Majuli- a picturesque island nestled amidst the mighty Brahmaputra river traversing through the sate of Assam, is proudly holding the tag of being world’s largest freshwater river island. Apart from natural beauty, the island is a home to rare species of flora and fauna making it a biodiversity hotspot and an offbeat tourist destination. It specifically attracts birding aficionados as its fertile floodplains and highly productive wetlands provide an ideal habitat for a plethora of resident and migratory birds (260 species recorded as on date).
Moreover,Majuliboasts a unique amalgamation of distinct cultural heritage being deeply entwined with the mythological legends of Lord Vishnuwhich presently houses 22 Vaishnava Satras (monasteries). It is mind-boggling to see how every day activities of its inhabitants are closely knit to the mystical elements of shamanic spirituality which dictates the karmic action for everyone and make them God-abiding and nature loving individuals.
Pic: © AuthorThe only way to reach this island is hopping into a ferry from Neamati Ghat in Jorhat
Unfortunately, this island is facing the wrath of time, mainly because of the massive bank erosion due to the high turbidity currents of the Brahmaputra that have become more fierce and worrisome for its various indigenous communities since the last two decades. Some geomorphological studies points that interweaved nature of the Brahmaputra coupled with silt and sand strata of the banks are the main cause of erosion.
As per official statistics, satellite imagery shows that from having a 1256 sq km of landmass in 1971, the island has shrunk by more than half which stands at 524.29 sq km as of November 2016. Sadly data further points that like Maldives, this island is facing extinction threats as climate-change induced erratic water flow in the Brahmaputra will result in total submergence ofMajuli in the next 15-20 years.Till date around 67 revenue villages have been completely eroded away by the might Brahmaputra river.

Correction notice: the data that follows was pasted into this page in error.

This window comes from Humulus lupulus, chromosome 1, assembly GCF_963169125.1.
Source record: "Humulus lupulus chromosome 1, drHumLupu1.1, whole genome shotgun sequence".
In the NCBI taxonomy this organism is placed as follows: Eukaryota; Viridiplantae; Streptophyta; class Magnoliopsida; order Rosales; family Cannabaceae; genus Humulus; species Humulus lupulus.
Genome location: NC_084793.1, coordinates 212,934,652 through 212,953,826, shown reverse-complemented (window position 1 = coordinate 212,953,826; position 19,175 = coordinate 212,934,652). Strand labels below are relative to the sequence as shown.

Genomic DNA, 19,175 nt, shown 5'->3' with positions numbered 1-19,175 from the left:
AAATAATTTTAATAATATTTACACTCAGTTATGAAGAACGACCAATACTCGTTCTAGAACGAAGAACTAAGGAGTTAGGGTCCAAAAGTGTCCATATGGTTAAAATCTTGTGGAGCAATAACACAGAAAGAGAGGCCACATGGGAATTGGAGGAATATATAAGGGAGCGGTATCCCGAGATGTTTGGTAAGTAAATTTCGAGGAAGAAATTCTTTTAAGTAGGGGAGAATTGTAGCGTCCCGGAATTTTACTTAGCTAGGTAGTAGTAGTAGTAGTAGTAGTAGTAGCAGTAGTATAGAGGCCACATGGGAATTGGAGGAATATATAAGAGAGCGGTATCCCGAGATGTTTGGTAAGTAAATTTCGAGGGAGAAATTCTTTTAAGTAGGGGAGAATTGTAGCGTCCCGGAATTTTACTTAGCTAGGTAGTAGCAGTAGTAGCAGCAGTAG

It also raises question on the survival of its indigenous Assamese communities who have carefully carried forward their art, culture, religion and music to the coming generations. It is evident that such scientific predictions about its survival are most likely to cause worry, anguish and fear in the heart of its inhabitants.
“Apart from fishing, we largely rely on agricultural produce on Majuli’s char land for our sustenance. We mostly grow mustard and bao-dhan (rice) a traditional deepwater paddy variety. I used to own 4 bighas of land but now it has been reduced to 3.8 bighas. Also the floods gets in more sand then fertile soil”, says a mid-aged farmer in Kamalabari.
Like this farmer many others in Majuli are living under constant fear of land erosion that has been one of the contributory factors for increased migration rates from this island. Moreover, monsoon season Brahmaputra flooding has also exacerbated the number of internally displaced people (IDPs) in this region, even though there is no official data to prove this displacement trend. Apart form displacement threats, Majuli farmers are quite worried about declining agrarian productivity due to the sand deposits being carried by the turbid waters of Brahmaputra whose particles buries down the fertile layer of soil.
Pic: © Author Women in Majuli being the most vulnerable to displacement because of land erosion
Furthermore, due to constant land-loss many farmers became landless and were forced to live in the embankments in makeshift houses. There are under constant fear of deportation by the State government, as they do not hold any land-rights to reside near the embankment areas.